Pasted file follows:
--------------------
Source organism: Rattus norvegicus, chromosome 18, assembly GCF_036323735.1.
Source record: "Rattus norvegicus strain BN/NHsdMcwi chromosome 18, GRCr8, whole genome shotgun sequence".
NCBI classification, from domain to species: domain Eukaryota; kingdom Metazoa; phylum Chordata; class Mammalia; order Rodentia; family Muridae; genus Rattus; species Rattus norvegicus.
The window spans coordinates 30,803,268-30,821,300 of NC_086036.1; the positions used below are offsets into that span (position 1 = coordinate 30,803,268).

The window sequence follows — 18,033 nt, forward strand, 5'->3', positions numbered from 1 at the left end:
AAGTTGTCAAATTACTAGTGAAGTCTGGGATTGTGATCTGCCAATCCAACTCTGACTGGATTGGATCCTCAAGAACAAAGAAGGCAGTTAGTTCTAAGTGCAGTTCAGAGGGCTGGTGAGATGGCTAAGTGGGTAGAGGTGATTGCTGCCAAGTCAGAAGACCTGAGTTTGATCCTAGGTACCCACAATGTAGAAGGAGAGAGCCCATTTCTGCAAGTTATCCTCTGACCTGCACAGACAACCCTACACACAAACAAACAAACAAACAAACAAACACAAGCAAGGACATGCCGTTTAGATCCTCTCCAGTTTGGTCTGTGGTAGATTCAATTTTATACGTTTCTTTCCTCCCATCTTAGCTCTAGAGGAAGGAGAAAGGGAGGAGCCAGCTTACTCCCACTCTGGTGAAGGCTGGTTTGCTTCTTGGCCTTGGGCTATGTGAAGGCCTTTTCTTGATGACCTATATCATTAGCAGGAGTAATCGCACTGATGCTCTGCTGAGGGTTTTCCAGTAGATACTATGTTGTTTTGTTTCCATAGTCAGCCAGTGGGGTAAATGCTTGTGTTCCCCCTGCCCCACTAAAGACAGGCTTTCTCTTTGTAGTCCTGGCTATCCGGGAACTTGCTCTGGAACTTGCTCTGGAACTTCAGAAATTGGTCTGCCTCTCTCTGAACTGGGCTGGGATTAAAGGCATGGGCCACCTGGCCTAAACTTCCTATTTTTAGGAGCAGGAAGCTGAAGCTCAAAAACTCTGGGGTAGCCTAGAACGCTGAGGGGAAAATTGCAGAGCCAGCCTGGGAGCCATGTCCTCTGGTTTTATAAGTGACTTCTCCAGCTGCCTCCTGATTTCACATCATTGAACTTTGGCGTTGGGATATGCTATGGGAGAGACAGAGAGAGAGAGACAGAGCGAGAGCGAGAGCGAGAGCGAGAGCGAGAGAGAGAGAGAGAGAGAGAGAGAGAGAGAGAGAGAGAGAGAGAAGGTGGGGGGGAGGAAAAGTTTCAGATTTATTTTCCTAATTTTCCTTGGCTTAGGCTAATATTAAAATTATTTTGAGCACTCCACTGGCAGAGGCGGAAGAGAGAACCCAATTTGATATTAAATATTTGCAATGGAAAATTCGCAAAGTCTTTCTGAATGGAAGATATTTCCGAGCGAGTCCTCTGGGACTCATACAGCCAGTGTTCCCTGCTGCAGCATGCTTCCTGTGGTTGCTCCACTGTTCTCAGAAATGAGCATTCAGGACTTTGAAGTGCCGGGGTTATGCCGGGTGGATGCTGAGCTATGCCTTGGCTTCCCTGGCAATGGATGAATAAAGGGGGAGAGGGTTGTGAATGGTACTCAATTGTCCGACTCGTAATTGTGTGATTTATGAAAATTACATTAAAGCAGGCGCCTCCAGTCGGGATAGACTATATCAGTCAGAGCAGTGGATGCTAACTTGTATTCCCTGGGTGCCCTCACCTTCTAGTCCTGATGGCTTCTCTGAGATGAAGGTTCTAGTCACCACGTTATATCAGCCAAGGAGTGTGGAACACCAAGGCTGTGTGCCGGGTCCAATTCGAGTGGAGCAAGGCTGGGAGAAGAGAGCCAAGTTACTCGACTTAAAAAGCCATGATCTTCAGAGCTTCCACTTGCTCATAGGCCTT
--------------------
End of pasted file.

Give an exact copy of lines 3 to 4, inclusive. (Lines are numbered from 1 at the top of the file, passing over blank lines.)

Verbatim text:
NCBI classification, from domain to species: domain Eukaryota; kingdom Metazoa; phylum Chordata; class Mammalia; order Rodentia; family Muridae; genus Rattus; species Rattus norvegicus.
The window spans coordinates 30,803,268-30,821,300 of NC_086036.1; the positions used below are offsets into that span (position 1 = coordinate 30,803,268).